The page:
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THIS department will give $5.00 for every true success story submitted by readers of Popular Science Monthly, and which is accepted for printing in this magazine. Manuscripts will be judged on the individual merits of the case and circumstances involved.
PopularScience_19321101_0121_005_0182.xml
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103
103
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National Radio Institute
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National Radio Institute
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PopularScience_19321101_0121_005_0183.xml
article
104
104
IDEAS FOR THE HANDY MAN
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CUT-OUT PUZZLE HAS TRICKY SOLUTION
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ARTHUR L. SMITH
AN UNUSUAL cut-out puzzle with a "catch" in it may be made from cigar-box material as shown in the drawings above. The problem is to form an equilateral triangle in a square box or frame by using five pieces of the shapes indicated. The solution depends upon the fact that the triangle is formed by the space left when the pieces are correctly assembled.
PopularScience_19321101_0121_005_0184.xml
article
104
104
IDEAS FOR THE HANDY MAN
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NOVELTIES MADE FROM PHONOGRAPH RECORDS
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OLD phonograph records can be converted easily into novel wall pockets, card trays, paper clip holders, and small receptacles for various purposes. Place the record in a large pan of boiling hot water and let it soak for a few seconds. It will become soft and limber enough to be shaped with the hands.
PopularScience_19321101_0121_005_0185.xml
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104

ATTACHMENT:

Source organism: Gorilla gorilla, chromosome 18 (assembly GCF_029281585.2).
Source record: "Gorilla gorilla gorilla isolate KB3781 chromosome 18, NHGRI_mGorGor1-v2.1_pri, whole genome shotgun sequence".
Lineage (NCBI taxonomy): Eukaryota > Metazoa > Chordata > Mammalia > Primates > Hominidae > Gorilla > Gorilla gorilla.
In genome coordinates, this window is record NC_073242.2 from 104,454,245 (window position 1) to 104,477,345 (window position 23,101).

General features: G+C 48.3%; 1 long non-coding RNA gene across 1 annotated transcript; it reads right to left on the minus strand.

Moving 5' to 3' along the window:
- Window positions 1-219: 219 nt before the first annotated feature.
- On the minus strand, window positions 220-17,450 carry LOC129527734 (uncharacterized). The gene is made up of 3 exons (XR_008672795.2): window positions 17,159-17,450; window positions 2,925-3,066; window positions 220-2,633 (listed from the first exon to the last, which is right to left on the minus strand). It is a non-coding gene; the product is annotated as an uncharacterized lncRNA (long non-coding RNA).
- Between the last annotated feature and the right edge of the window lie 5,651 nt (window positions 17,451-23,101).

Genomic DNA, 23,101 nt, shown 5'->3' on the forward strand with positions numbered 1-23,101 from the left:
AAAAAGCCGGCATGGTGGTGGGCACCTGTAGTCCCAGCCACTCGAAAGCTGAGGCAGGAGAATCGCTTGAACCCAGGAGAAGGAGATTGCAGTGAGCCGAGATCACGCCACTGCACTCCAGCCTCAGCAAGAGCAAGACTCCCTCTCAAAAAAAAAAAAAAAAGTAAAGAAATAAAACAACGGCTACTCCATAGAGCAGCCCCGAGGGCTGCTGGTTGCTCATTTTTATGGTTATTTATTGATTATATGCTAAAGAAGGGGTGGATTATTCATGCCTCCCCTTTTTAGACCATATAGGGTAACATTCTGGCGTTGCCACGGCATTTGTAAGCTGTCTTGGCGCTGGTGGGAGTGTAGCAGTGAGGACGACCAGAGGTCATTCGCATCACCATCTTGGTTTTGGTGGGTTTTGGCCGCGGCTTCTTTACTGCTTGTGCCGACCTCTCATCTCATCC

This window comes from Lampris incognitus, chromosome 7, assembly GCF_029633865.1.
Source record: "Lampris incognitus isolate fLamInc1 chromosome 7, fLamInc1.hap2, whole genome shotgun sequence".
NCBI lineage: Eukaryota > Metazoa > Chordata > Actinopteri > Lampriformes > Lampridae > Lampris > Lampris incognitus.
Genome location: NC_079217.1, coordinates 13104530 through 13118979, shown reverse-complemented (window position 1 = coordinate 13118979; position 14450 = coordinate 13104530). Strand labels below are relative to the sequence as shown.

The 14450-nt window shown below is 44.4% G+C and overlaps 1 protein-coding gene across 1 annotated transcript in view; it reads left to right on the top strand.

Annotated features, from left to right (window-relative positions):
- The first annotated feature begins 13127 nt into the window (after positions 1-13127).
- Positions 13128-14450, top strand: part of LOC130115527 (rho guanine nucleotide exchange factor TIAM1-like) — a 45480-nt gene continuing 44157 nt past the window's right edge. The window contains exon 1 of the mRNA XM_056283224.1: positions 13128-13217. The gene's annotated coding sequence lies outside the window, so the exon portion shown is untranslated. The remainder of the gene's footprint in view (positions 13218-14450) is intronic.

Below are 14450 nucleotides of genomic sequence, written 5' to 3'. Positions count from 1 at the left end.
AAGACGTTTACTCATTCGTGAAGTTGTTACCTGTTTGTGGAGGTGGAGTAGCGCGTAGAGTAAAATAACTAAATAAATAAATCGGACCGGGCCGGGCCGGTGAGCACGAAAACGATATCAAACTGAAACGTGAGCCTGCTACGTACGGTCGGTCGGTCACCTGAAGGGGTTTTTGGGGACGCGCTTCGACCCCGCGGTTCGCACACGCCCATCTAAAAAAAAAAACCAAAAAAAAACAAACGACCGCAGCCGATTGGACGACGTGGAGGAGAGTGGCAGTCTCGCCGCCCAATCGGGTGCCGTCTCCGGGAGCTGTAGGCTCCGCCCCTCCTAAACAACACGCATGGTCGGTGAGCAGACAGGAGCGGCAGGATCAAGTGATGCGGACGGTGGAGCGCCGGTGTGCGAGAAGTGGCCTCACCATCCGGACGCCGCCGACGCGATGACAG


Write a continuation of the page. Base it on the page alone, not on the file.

104
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VICTOR J.EVANS & CO.
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VICTOR J.EVANS & CO.
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PopularScience_19321101_0121_005_0186.xml
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104
104
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Advertisement: Popular Science
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Popular Science
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PopularScience_19321101_0121_005_0187.xml
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104
104
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Advertisement
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PopularScience_19321101_0121_005_0188.xml
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105
105
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Advertisements
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PopularScience_19321101_0121_005_0189.xml
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106
106
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Advertisements
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PopularScience_19321101_0121_005_0190.xml
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107
107
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Advertisement: POPULAR SCIENCE
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POPULAR SCIENCE
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PopularScience_19321101_0121_005_0191.xml
advertisement
108
108
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Advertisements
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PopularScience_19321101_0121_005_0192.xml
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109
109
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Advertisements
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PopularScience_19321101_0121_005_0193.xml
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110
110
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Advertisements
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PopularScience_19321101_0121_005_0194.xml
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111
111
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LIONEL
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LIONEL
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PopularScience_19321101_0121_005_0195.xml
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113
113
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MIDWEST RADIO CORP.
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MIDWEST RADIO CORP.
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PopularScience_19321101_0121_005_0196.xml
advertisement
114
114,115,116
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The American Tobacco Co.: Lucky Strike
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The American Tobacco Co.
Lucky Strike
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PopularScience_19321101_0121_005_0197.xml